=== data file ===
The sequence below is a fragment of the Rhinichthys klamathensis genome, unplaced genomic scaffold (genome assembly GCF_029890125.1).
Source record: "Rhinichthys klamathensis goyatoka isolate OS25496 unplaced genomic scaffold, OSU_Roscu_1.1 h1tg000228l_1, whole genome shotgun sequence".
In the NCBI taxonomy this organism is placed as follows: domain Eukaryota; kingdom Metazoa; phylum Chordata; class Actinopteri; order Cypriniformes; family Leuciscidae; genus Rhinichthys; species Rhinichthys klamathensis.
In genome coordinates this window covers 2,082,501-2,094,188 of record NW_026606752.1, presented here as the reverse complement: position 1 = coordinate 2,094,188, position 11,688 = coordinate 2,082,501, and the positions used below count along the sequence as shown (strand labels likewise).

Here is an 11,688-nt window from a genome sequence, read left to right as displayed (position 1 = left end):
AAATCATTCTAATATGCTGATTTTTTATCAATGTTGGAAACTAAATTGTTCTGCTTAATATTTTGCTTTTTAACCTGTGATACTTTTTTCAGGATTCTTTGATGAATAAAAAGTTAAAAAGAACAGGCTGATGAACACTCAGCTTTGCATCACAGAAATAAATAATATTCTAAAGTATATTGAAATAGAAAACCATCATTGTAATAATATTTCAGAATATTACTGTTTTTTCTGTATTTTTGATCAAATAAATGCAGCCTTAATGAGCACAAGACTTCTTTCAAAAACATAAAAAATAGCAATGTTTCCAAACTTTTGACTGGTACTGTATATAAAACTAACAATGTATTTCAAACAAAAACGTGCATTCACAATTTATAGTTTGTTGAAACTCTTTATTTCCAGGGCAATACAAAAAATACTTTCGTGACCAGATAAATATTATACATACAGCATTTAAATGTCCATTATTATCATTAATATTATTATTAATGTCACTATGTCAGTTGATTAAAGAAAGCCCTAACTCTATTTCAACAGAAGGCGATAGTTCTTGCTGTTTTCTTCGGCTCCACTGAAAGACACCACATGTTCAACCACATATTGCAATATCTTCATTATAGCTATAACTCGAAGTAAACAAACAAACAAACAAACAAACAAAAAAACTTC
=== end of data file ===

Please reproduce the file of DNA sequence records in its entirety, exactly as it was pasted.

The sequence below is a fragment of the Rhinichthys klamathensis genome, unplaced genomic scaffold (genome assembly GCF_029890125.1).
Source record: "Rhinichthys klamathensis goyatoka isolate OS25496 unplaced genomic scaffold, OSU_Roscu_1.1 h1tg000228l_1, whole genome shotgun sequence".
In the NCBI taxonomy this organism is placed as follows: domain Eukaryota; kingdom Metazoa; phylum Chordata; class Actinopteri; order Cypriniformes; family Leuciscidae; genus Rhinichthys; species Rhinichthys klamathensis.
In genome coordinates this window covers 2,082,501-2,094,188 of record NW_026606752.1, presented here as the reverse complement: position 1 = coordinate 2,094,188, position 11,688 = coordinate 2,082,501, and the positions used below count along the sequence as shown (strand labels likewise).

Here is an 11,688-nt window from a genome sequence, read left to right as displayed (position 1 = left end):
AAATCATTCTAATATGCTGATTTTTTATCAATGTTGGAAACTAAATTGTTCTGCTTAATATTTTGCTTTTTAACCTGTGATACTTTTTTCAGGATTCTTTGATGAATAAAAAGTTAAAAAGAACAGGCTGATGAACACTCAGCTTTGCATCACAGAAATAAATAATATTCTAAAGTATATTGAAATAGAAAACCATCATTGTAATAATATTTCAGAATATTACTGTTTTTTCTGTATTTTTGATCAAATAAATGCAGCCTTAATGAGCACAAGACTTCTTTCAAAAACATAAAAAATAGCAATGTTTCCAAACTTTTGACTGGTACTGTATATAAAACTAACAATGTATTTCAAACAAAAACGTGCATTCACAATTTATAGTTTGTTGAAACTCTTTATTTCCAGGGCAATACAAAAAATACTTTCGTGACCAGATAAATATTATACATACAGCATTTAAATGTCCATTATTATCATTAATATTATTATTAATGTCACTATGTCAGTTGATTAAAGAAAGCCCTAACTCTATTTCAACAGAAGGCGATAGTTCTTGCTGTTTTCTTCGGCTCCACTGAAAGACACCACATGTTCAACCACATATTGCAATATCTTCATTATAGCTATAACTCGAAGTAAACAAACAAACAAACAAACAAACAAAAAAACTTC